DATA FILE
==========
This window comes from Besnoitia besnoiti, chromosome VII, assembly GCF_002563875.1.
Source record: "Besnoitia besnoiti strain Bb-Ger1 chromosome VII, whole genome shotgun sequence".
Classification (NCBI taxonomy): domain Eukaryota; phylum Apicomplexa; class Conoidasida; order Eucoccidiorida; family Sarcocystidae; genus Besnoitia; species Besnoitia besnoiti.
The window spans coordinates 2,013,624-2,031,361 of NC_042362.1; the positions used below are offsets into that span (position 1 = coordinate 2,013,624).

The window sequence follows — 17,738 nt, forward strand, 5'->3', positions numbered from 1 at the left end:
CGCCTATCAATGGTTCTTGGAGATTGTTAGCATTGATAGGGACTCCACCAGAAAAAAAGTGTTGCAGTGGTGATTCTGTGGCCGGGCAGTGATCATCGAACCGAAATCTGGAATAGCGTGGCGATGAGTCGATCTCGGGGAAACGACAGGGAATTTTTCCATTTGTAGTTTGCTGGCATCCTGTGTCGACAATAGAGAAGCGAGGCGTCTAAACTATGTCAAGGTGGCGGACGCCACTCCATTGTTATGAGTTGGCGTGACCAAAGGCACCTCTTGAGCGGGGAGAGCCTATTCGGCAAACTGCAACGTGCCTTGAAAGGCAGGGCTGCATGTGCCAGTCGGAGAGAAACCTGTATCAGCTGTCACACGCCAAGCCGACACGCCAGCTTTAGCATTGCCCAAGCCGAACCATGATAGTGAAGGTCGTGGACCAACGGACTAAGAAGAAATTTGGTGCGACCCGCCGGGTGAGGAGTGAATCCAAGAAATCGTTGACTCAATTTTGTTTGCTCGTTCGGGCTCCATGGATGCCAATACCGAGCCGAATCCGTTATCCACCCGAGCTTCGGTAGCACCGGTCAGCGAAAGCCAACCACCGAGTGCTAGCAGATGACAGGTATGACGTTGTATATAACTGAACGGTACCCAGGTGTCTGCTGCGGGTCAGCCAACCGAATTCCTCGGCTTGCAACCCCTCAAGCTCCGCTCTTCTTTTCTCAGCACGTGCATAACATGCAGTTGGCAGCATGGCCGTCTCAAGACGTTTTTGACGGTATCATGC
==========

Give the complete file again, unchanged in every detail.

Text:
This window comes from Besnoitia besnoiti, chromosome VII, assembly GCF_002563875.1.
Source record: "Besnoitia besnoiti strain Bb-Ger1 chromosome VII, whole genome shotgun sequence".
Classification (NCBI taxonomy): domain Eukaryota; phylum Apicomplexa; class Conoidasida; order Eucoccidiorida; family Sarcocystidae; genus Besnoitia; species Besnoitia besnoiti.
The window spans coordinates 2,013,624-2,031,361 of NC_042362.1; the positions used below are offsets into that span (position 1 = coordinate 2,013,624).

The window sequence follows — 17,738 nt, forward strand, 5'->3', positions numbered from 1 at the left end:
CGCCTATCAATGGTTCTTGGAGATTGTTAGCATTGATAGGGACTCCACCAGAAAAAAAGTGTTGCAGTGGTGATTCTGTGGCCGGGCAGTGATCATCGAACCGAAATCTGGAATAGCGTGGCGATGAGTCGATCTCGGGGAAACGACAGGGAATTTTTCCATTTGTAGTTTGCTGGCATCCTGTGTCGACAATAGAGAAGCGAGGCGTCTAAACTATGTCAAGGTGGCGGACGCCACTCCATTGTTATGAGTTGGCGTGACCAAAGGCACCTCTTGAGCGGGGAGAGCCTATTCGGCAAACTGCAACGTGCCTTGAAAGGCAGGGCTGCATGTGCCAGTCGGAGAGAAACCTGTATCAGCTGTCACACGCCAAGCCGACACGCCAGCTTTAGCATTGCCCAAGCCGAACCATGATAGTGAAGGTCGTGGACCAACGGACTAAGAAGAAATTTGGTGCGACCCGCCGGGTGAGGAGTGAATCCAAGAAATCGTTGACTCAATTTTGTTTGCTCGTTCGGGCTCCATGGATGCCAATACCGAGCCGAATCCGTTATCCACCCGAGCTTCGGTAGCACCGGTCAGCGAAAGCCAACCACCGAGTGCTAGCAGATGACAGGTATGACGTTGTATATAACTGAACGGTACCCAGGTGTCTGCTGCGGGTCAGCCAACCGAATTCCTCGGCTTGCAACCCCTCAAGCTCCGCTCTTCTTTTCTCAGCACGTGCATAACATGCAGTTGGCAGCATGGCCGTCTCAAGACGTTTTTGACGGTATCATGC